Aliens who hadn’t applied for citizenship still had to register but weren’t eligible for military service. Like some registrants, Pasquale Abanese planned to become a citizen. Others signing up waived the exemption. But the ambiguity surrounding immigrants’ status drew criticism. Opportunists hoping to stoke anti-immigrant animosity termed them “alien slackers.”
Naturalization efforts became widespread, in part to assuage security concerns about immigrants. English instruction was offered, as well as help filing citizenship papers. For those reporting to military training, streamlined citizenship procedures were established in May 1918 with passage of the Alien Naturalization Act.
From many, one
More significant to Italians’ assimilation than the formalities of citizenship, Juliani explains, was the crucible of war—training, living, fighting, and dying together in camps, on ships, and in trenches. Conversely, these experiences introduced troops of other backgrounds to the Italians.
Wartime assimilation also took place at home. Noting that Italian neighborhoods became home fronts two years before the rest of Philadelphia, Juliani says, “Italian women, from the beginning of the war, would join as they had in their native land, in the effort to produce materials for the troops at the front.” In addition to providing essential labor, as their daughters would in World War II, women organized support for relief groups and relatives in Italy, and assisted families here whose wage earners were serving, or had become casualties. They sold Liberty Bonds, rallied, and participated in other patriotic, morale-building events.
Though war did not erase problems of insularity, language, discrimination, and mistrust between immigrants and the wider city, it created situations in which Italian immigrants became more integrated in the broad population, and increased awareness of the Italian community within that larger population. It accelerated a transformation in thinking on both sides, moving those who once thought of themselves as Italians in America toward becoming Italian-Americans.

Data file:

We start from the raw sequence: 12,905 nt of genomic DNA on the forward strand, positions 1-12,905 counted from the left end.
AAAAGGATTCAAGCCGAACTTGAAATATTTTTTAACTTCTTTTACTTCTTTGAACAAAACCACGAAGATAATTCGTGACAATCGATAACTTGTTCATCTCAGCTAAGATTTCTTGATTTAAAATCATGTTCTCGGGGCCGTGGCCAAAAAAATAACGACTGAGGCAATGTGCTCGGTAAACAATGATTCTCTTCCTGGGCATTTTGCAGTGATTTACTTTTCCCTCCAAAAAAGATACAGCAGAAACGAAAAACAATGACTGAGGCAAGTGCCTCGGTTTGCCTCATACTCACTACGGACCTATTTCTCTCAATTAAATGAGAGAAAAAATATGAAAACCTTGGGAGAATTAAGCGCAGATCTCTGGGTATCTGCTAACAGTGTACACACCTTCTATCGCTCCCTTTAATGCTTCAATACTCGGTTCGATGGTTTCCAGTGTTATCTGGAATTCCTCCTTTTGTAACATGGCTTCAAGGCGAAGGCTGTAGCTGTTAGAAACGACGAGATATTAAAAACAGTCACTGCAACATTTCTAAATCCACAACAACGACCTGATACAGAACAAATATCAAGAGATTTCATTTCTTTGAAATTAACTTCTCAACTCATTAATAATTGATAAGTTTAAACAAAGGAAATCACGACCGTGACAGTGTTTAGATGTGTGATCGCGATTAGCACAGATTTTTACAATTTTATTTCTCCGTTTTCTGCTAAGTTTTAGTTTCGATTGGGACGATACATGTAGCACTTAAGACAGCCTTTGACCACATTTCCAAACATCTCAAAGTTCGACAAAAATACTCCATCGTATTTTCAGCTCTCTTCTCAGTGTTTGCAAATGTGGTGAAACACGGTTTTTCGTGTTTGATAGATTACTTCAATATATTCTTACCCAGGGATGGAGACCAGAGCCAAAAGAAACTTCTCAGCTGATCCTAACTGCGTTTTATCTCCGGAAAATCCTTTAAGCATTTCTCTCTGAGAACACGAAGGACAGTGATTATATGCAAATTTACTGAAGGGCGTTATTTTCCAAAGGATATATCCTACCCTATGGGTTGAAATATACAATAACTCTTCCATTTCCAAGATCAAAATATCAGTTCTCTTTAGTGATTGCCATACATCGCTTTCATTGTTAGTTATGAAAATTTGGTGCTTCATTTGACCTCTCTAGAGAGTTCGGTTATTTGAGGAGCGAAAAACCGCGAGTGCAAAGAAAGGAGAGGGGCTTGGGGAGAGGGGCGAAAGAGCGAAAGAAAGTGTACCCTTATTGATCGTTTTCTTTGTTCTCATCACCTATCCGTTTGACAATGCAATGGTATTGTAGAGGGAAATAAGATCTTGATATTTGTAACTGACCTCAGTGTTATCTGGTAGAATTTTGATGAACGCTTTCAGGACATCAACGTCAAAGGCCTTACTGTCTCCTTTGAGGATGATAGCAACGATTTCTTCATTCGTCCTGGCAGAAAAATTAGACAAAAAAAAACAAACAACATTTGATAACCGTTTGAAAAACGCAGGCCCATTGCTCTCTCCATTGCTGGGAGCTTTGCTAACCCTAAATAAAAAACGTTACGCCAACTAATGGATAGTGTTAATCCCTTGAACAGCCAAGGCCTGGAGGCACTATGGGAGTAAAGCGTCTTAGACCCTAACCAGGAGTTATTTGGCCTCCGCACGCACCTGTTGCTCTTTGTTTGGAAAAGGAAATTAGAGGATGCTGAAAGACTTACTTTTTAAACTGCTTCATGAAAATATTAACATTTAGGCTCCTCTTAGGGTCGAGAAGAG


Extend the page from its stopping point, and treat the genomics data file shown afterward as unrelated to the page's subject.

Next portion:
Journalism, now and then
Juliani’s almost granular treatment of his subject reflects his personal connection and the quality of his sources. The author’s father, Leonardo Antonio Iuliani, came to America in 1922 after serving as an infantryman in the Italian army. He settled in Camden and worked as a tailor.
Because Juliani had access to archived periodicals, notably the Evening Public Ledger, he was able to document many stories like his father’s. It’s a reminder of the way in which newspapers once connected communities, and a tribute to contemporary technology that such sources have been preserved.
Ironically, that same technology has contributed to the decline of contemporary newspapers. It’s not that future researchers won’t have access to a wealth of information: they surely will. But it will be in a thousand places, each with its own editorial standard, and therefore may lack credibility, accuracy, or impartiality. This book makes an excellent case for why professional journalism, particularly old-school newspapering, matters, and for the importance of the technology that makes it possible and accessible.
What, When, Where
Little Italy in the Great War: Philadelphia’s Italians on the Battlefield and Home Front. By Richard N. Juliani. Philadelphia: Temple University Press, 2020. 314 pages, softcover; $37.95. Visit here.